It shouldn’t be a surprise that few people want to debate someone who is against vaccines, especially when you become familiar with their typical debate techniques.
Anti-Vax Debate Techniques
Since all arguments against vaccines have been refuted a thousand times, what do these folks do when they get in a situation where they have to talk to someone about vaccines or vaccine-preventable diseases?
Science isn’t on their side, so they instead have to resort to fallacious debate tactics to try and trick and scare people into believing them, such as:
- copypasta – arguments, stories, or links that people save and repeatedly copy and paste into online forums and Facebook groups.
- gish gallop – trying to drown or overwhelm someone in arguments, often by posting copypasta.
- firehosing – similar to a gish gallop, but occurs “over time and in multiple venues.”
- JAQing off – these are the folks who say that they are “just asking questions…”, but aren’t really looking for answers.
- cherry picking – when someone chooses to only use information that fits their beliefs (often conveniently packaged in anti-vax binders), ignoring any and all other information that would prove them wrong.
- gaslighting – making someone doubt their reality.
- scare stories – telling vaccine injury stories are perhaps one of the prime tools that are used to scare parents on the Internet.
- vaccine choice – why do some people think that “they” are going to force their kids to be vaccinated without their consent?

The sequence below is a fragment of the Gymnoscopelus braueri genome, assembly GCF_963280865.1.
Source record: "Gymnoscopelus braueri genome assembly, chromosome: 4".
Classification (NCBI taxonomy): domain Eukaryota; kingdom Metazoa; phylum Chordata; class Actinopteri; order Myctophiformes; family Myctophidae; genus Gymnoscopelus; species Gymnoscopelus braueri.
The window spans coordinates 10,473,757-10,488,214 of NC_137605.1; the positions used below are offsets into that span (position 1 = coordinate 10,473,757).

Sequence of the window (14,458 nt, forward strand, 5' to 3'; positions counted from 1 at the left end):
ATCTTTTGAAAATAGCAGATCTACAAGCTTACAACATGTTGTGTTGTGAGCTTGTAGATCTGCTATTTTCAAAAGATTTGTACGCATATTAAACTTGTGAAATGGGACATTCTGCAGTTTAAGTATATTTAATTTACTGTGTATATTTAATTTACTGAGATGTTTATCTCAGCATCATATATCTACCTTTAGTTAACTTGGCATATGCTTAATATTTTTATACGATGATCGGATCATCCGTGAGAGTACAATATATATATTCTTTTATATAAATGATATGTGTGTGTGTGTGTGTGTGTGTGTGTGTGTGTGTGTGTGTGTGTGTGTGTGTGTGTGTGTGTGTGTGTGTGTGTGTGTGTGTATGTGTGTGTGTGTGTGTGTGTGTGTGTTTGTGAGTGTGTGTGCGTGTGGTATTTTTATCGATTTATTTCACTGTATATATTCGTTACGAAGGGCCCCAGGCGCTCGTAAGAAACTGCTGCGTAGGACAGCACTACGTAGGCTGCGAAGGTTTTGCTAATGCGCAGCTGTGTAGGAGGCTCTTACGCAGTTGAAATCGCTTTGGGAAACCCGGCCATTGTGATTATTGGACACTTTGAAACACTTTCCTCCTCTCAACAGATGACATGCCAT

- false balance – when all opinions are given the same weight, even those that have no facts to back them up or have already been disproven and discredited.
- dismissing everyone they disagree with as Big Pharma shills.
Whatever technique they are using, don’t fall for it.
You are not making an informed choice if your decision is based on misinformation and propaganda.
“Well, if you’re going to inform yourself about vaccines, I think anybody who’s truly informed will realize that getting a vaccine is much better than not getting one. If you’re choosing not to vaccinate your child, it’s because you’re getting, frankly, bad information about vaccines.”Paul Offit, MD
Instead know that vaccines are safe, with few risks, and are obviously necessary.
More on Anti-Vaccine Debate Tactics and Techniques
- Ask 8 Questions Before You Skip a Vaccine
- More Questions to Help You Become a Vaccine Skeptic
- 100 Myths About Vaccines
- Vaccine Schedules from the 1940s to 2019
- Show Me the Vaccine Insert!
- Graphs That Show Vaccines Don’t Work
- How To Counter Vaccine Hesitancy
- How Pediatricians Should Talk to Vaccine Hesitant Parents
- Are You on the Fence About Vaccines?
- Follow These Social Media Doctors Fighting Medical Misinformation
- Logical Fallacies and Vaccines
- The great vaccine debate – only exists in the brains of anti-vaxxers
- 100 bad arguments against vaccines
- Avoiding False Balance: Vaccines in the Media
- The 20 Most Frequent Objections to Vaccinations
- Tactics and Tropes of the Antivaccine Movement
- IAC Answers Your Vaccine Questions
- Vaccine deniers use logical fallacies to prove superiority
- Lying About Vaccines
- Logical Fallacies
- Study – Fact or fallacy? Immunisation arguments in the New Zealand print media.
- Seven ways to talk to anti-vaxxers (that might actually change their minds)
- Vaccine Confidence Project